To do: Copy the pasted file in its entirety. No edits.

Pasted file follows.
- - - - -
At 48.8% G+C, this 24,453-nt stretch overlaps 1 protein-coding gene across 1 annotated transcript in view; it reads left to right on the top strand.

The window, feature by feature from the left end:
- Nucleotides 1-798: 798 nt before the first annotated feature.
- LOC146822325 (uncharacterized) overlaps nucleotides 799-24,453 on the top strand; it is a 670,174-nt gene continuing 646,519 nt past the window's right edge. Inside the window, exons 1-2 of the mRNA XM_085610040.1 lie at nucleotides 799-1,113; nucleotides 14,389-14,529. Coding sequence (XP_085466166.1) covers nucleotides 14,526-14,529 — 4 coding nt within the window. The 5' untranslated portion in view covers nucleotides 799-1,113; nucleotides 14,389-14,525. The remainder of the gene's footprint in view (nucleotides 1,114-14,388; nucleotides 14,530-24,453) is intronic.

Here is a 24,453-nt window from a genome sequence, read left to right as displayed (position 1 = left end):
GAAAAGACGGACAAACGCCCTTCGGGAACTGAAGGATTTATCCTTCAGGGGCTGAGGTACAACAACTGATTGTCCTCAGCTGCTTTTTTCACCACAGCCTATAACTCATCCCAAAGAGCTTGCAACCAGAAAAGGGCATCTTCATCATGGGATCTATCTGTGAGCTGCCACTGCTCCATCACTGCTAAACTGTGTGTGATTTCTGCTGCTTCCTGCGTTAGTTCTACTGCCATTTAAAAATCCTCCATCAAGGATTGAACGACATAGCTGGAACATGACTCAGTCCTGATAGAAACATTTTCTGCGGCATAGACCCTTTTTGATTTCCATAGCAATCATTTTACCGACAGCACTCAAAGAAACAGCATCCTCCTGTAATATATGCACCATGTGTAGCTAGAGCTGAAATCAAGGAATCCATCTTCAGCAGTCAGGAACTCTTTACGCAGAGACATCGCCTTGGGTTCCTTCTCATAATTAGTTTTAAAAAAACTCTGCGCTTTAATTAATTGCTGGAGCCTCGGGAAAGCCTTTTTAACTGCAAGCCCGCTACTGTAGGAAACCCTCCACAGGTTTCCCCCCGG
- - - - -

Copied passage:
At 48.8% G+C, this 24,453-nt stretch overlaps 1 protein-coding gene across 1 annotated transcript in view; it reads left to right on the top strand.

The window, feature by feature from the left end:
- Nucleotides 1-798: 798 nt before the first annotated feature.
- LOC146822325 (uncharacterized) overlaps nucleotides 799-24,453 on the top strand; it is a 670,174-nt gene continuing 646,519 nt past the window's right edge. Inside the window, exons 1-2 of the mRNA XM_085610040.1 lie at nucleotides 799-1,113; nucleotides 14,389-14,529. Coding sequence (XP_085466166.1) covers nucleotides 14,526-14,529 — 4 coding nt within the window. The 5' untranslated portion in view covers nucleotides 799-1,113; nucleotides 14,389-14,525. The remainder of the gene's footprint in view (nucleotides 1,114-14,388; nucleotides 14,530-24,453) is intronic.

Here is a 24,453-nt window from a genome sequence, read left to right as displayed (position 1 = left end):
GAAAAGACGGACAAACGCCCTTCGGGAACTGAAGGATTTATCCTTCAGGGGCTGAGGTACAACAACTGATTGTCCTCAGCTGCTTTTTTCACCACAGCCTATAACTCATCCCAAAGAGCTTGCAACCAGAAAAGGGCATCTTCATCATGGGATCTATCTGTGAGCTGCCACTGCTCCATCACTGCTAAACTGTGTGTGATTTCTGCTGCTTCCTGCGTTAGTTCTACTGCCATTTAAAAATCCTCCATCAAGGATTGAACGACATAGCTGGAACATGACTCAGTCCTGATAGAAACATTTTCTGCGGCATAGACCCTTTTTGATTTCCATAGCAATCATTTTACCGACAGCACTCAAAGAAACAGCATCCTCCTGTAATATATGCACCATGTGTAGCTAGAGCTGAAATCAAGGAATCCATCTTCAGCAGTCAGGAACTCTTTACGCAGAGACATCGCCTTGGGTTCCTTCTCATAATTAGTTTTAAAAAAACTCTGCGCTTTAATTAATTGCTGGAGCCTCGGGAAAGCCTTTTTAACTGCAAGCCCGCTACTGTAGGAAACCCTCCACAGGTTTCCCCCCGG